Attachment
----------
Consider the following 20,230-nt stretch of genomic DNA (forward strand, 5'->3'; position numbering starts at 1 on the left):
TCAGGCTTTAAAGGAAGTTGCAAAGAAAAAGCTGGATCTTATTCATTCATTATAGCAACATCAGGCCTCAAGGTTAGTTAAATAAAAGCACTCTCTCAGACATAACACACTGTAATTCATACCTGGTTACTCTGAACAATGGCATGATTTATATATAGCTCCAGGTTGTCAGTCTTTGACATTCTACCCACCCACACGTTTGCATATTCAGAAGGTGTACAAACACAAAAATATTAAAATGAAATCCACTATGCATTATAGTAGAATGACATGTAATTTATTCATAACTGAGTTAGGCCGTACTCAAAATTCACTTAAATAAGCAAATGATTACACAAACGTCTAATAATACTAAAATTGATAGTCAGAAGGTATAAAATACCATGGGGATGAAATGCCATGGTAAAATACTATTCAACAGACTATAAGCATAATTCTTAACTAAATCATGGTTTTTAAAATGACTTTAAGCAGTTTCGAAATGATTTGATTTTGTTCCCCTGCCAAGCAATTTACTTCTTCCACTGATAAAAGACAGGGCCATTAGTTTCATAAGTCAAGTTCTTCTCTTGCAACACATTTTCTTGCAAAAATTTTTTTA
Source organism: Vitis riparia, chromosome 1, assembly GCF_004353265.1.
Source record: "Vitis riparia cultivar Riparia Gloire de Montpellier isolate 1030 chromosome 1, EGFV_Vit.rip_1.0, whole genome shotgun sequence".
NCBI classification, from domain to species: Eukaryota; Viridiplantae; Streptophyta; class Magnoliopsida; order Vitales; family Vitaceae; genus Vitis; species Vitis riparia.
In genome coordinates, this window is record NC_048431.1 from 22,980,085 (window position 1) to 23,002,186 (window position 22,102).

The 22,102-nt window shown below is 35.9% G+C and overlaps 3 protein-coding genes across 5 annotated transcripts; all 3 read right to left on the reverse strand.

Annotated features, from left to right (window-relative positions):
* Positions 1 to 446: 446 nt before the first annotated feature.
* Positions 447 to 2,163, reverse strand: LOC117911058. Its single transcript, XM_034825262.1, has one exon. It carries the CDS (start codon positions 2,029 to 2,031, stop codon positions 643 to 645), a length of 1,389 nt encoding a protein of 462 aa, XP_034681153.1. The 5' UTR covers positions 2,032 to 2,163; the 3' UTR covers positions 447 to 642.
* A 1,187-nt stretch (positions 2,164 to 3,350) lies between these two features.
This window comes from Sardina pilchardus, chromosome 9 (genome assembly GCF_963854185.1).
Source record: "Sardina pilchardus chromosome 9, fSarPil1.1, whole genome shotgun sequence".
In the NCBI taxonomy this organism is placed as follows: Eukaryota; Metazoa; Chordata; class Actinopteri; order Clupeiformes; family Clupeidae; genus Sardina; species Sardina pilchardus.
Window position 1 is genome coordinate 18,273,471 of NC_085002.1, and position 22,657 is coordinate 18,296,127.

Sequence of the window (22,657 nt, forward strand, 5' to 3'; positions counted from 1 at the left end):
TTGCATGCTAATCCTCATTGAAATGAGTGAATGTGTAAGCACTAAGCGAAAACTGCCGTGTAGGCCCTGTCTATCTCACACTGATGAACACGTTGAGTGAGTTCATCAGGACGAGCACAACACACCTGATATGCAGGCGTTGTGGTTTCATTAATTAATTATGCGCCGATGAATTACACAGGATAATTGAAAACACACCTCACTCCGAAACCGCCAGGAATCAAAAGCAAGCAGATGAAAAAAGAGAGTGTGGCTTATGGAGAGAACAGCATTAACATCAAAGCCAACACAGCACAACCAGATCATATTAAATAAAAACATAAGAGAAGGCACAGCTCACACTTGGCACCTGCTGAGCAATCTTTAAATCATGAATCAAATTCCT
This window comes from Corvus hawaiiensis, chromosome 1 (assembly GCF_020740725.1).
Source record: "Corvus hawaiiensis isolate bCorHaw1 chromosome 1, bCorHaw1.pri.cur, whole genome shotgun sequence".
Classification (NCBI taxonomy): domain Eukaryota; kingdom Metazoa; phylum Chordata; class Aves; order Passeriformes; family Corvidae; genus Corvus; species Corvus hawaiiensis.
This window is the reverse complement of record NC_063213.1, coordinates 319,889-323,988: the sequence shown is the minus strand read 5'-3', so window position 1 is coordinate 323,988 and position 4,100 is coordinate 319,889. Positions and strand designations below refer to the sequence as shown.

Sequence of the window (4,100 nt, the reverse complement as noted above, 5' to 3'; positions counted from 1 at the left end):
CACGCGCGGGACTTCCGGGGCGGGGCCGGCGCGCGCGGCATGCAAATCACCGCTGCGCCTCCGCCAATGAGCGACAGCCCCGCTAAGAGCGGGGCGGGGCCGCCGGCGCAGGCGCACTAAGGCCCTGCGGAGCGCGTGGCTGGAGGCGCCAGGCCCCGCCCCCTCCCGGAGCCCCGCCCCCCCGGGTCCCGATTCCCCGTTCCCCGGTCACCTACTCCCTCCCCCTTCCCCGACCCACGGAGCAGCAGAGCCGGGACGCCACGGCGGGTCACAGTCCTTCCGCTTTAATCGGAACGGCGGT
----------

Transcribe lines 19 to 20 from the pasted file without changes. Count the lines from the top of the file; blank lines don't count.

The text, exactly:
Source record: "Corvus hawaiiensis isolate bCorHaw1 chromosome 1, bCorHaw1.pri.cur, whole genome shotgun sequence".
Classification (NCBI taxonomy): domain Eukaryota; kingdom Metazoa; phylum Chordata; class Aves; order Passeriformes; family Corvidae; genus Corvus; species Corvus hawaiiensis.